Replacing your own grips isn’t difficult, YouTube the question “how to replace golf grips” and I’m sure there are hundreds of videos.  

It can be time-consuming but it’s definitely worth it in my opinion. Especially if you will be replacing your grips more frequently from playing so much.

You can find kits on amazon that makes it really easy to replace your own grips. amazon

I would also recommend you get the golf grip utility knife, I’ve tried cutting grips off with a regular construction utility knife and it’s doable but can be dangerous. amazon

Golf Grips

My favorite grips are the Golf Pride MultiCompound MCC grips, these have a great feel to them.  

The appearance of them don’t look comfortable but when you hold them you feel like the club is glued to your hand.   

Another grip I have used is Golf Pride tour velvet, this is a pretty inexpensive grip but offers a great feel and long life.  

I believe this grip is half the price of the MultiCompound grip.

Golf Pride isn’t the only manufacturer of golf grips, the list below shows a few of the top brands on the market.

  1. Winn
  2. Lamkin
  3. Karma
  4. Super Stroke (Putter Grip)

All of these brands are pretty solid and you can’t go wrong with whichever one you choose.

Just make sure that you have held the club in your hands with that grip you want.  

You wouldn’t want to purchase your grips to find out after you installed them that you don’t like them.

I purchased over-sized grips before because I thought it would help in some way.  My hands are above average size so that’s why I got them.  

Big mistake, they turned out to feel too bulky and I never got comfortable with my swing.

These aren’t the inexpensive ones and I believe I got them on sale so I wasn’t too pumped.  I also replaced them myself so I saved a little more because of that.

My suggestion

Go to a pro shop or a big box store to feel the grips and see what you like.  If they have a hitting area, see if there’s a club with that type of grip. 

Swing it a couple of times or hits some balls with the club, don’t pay attention to how the club hits.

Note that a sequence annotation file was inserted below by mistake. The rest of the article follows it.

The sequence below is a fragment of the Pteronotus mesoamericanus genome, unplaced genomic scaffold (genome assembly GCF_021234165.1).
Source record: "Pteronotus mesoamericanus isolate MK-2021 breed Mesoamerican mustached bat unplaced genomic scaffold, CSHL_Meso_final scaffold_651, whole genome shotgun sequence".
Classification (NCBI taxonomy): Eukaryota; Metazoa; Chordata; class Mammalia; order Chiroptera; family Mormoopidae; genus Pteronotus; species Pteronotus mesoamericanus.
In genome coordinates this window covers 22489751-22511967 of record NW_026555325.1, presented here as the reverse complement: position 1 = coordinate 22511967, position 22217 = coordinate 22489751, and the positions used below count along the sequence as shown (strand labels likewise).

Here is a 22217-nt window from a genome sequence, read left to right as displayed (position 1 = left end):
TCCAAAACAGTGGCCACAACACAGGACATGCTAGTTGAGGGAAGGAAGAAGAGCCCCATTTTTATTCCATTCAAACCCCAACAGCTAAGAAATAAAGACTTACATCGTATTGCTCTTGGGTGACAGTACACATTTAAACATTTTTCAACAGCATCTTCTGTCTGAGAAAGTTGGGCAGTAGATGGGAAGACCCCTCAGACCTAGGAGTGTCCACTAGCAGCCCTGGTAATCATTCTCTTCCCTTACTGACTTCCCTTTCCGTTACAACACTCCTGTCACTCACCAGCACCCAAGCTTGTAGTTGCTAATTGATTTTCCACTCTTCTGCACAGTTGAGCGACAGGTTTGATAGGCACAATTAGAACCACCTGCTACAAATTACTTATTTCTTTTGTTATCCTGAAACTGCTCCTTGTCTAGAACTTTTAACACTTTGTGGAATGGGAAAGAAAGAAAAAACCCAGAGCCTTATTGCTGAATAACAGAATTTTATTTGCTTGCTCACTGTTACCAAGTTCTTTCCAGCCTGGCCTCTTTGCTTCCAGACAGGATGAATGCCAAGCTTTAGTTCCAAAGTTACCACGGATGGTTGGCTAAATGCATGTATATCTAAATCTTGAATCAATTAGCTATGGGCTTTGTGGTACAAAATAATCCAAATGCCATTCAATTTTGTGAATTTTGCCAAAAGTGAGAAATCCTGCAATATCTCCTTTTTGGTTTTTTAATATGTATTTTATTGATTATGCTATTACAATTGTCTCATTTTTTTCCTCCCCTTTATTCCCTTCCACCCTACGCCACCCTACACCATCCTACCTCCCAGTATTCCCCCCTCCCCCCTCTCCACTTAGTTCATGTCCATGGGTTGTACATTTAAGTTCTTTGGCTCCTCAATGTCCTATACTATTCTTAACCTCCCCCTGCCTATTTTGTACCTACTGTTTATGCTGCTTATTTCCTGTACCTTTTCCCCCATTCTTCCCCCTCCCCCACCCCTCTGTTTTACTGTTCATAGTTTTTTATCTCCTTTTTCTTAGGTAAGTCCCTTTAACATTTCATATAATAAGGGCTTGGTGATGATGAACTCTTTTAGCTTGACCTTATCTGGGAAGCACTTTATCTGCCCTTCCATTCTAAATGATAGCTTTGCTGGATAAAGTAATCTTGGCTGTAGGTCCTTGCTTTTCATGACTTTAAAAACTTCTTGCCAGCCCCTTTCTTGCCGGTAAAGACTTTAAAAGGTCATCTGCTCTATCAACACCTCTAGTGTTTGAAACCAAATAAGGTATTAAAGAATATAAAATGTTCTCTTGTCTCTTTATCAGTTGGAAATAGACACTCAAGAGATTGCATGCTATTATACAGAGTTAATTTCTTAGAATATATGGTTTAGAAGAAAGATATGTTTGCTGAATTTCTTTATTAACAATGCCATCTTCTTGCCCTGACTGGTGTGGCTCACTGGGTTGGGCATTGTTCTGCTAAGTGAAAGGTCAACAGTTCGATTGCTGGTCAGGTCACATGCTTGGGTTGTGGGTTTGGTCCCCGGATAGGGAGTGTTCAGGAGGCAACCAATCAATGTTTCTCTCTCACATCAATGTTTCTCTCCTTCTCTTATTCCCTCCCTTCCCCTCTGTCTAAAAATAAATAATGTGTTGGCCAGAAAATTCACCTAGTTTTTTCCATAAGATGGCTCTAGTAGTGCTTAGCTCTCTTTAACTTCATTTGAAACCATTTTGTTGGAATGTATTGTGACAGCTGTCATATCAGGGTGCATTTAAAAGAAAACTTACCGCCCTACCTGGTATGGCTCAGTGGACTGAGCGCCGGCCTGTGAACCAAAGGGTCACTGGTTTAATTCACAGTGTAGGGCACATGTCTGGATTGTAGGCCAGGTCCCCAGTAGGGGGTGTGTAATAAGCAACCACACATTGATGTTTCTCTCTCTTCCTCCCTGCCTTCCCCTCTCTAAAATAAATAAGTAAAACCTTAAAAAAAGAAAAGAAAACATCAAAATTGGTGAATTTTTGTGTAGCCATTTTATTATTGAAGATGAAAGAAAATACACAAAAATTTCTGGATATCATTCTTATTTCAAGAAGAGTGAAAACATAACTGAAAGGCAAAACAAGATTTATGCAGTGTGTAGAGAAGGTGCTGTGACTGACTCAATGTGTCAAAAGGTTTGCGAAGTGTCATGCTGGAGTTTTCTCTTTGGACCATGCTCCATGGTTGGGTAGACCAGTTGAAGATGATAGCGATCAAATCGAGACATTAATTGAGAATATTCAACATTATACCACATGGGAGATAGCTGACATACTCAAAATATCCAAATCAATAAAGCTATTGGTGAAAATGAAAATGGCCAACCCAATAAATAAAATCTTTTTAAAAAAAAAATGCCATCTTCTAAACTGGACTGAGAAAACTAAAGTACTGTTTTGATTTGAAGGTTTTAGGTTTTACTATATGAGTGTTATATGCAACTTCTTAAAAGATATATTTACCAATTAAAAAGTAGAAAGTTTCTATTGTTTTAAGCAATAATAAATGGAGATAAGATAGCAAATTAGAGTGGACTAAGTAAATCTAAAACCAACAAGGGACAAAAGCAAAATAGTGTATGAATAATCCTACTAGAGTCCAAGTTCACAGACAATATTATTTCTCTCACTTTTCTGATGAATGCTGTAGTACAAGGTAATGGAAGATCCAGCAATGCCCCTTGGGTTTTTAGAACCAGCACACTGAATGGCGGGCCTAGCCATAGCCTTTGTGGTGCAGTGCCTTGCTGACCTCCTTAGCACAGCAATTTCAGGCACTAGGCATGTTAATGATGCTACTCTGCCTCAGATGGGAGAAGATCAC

If you find the grip, take a picture of the price or write it down in your phone.  You can search for a better deal on amazon, eBay or even craigslist.

While you are at the store, might as well see how much the golf re-gripping kit cost and see if you can find it online for less money.  

Consider learning how to replace your own golf grips because in the long haul it will save you some extra cash.  

But if you don’t care about the little extra saving then you probably haven’t read this far into the post.

I hope you got what you were looking for in this post.

Playing Golf Without a Glove

Have you ever pulled up to the golf course ready to play 18 holes, you removed your clubs from the car and put your shoes on and off you go.  

The first tee, you’re taking your practice swings and stretching and then you go to look for your glove and it’s nowhere to be found.

Playing golf without a glove is not a good idea unless you want blisters to develop on your thumb and palm. Blisters can develop as soon as the third hole but they may not start to hurt until the 9th hole.

By the time 18 comes around you might not be playing for a few weeks after that round so those blisters can heal.

Check out the golf glove below from amazon, can’t go wrong a little color!

Callaway Blue Glove

Callaway Red Glove

Callaway Green Glove
Callaway Black Glove

Benefits Of Playing Golf Without A Glove

One good thing about not using a golf glove is you don’t have to spend money on a golf glove.  

Golf gloves can wear out pretty fast and if you are playing 3 or 4 times per week then you might need to replace your glove every couple of weeks to a month.  

That’s about the only thing I can think of that would benefit you, is it worth it?  Maybe, depends on the individual I guess.

Did You Forget Your Golf Glove?

I forgot my golf glove a few times when I was a kid, I don’t know how that happened either. 

Maybe I was always taking my clubs in the backyard to swing. Or maybe to the park and I just left my glove somewhere on the ground.  

I lost a lot of things when I was a kid. I would then go to the course and realize my dang glove was missing.

Very frustrating, especially when you are pumped to play golf and now you have to suffer through a round.

Tips on how to always remember your glove:

  1. When you’re done with your round and you just shook the player’s hands that you were playing with, toss it in the bag immediately. Don’t put it in your pocket, don’t hold it in your hand until you get to your car, toss it right in the bag! Simple yet effective.  Nowadays, newer golf bags have velcro spots for your gloves, this makes it really easy to notice if it’s missing.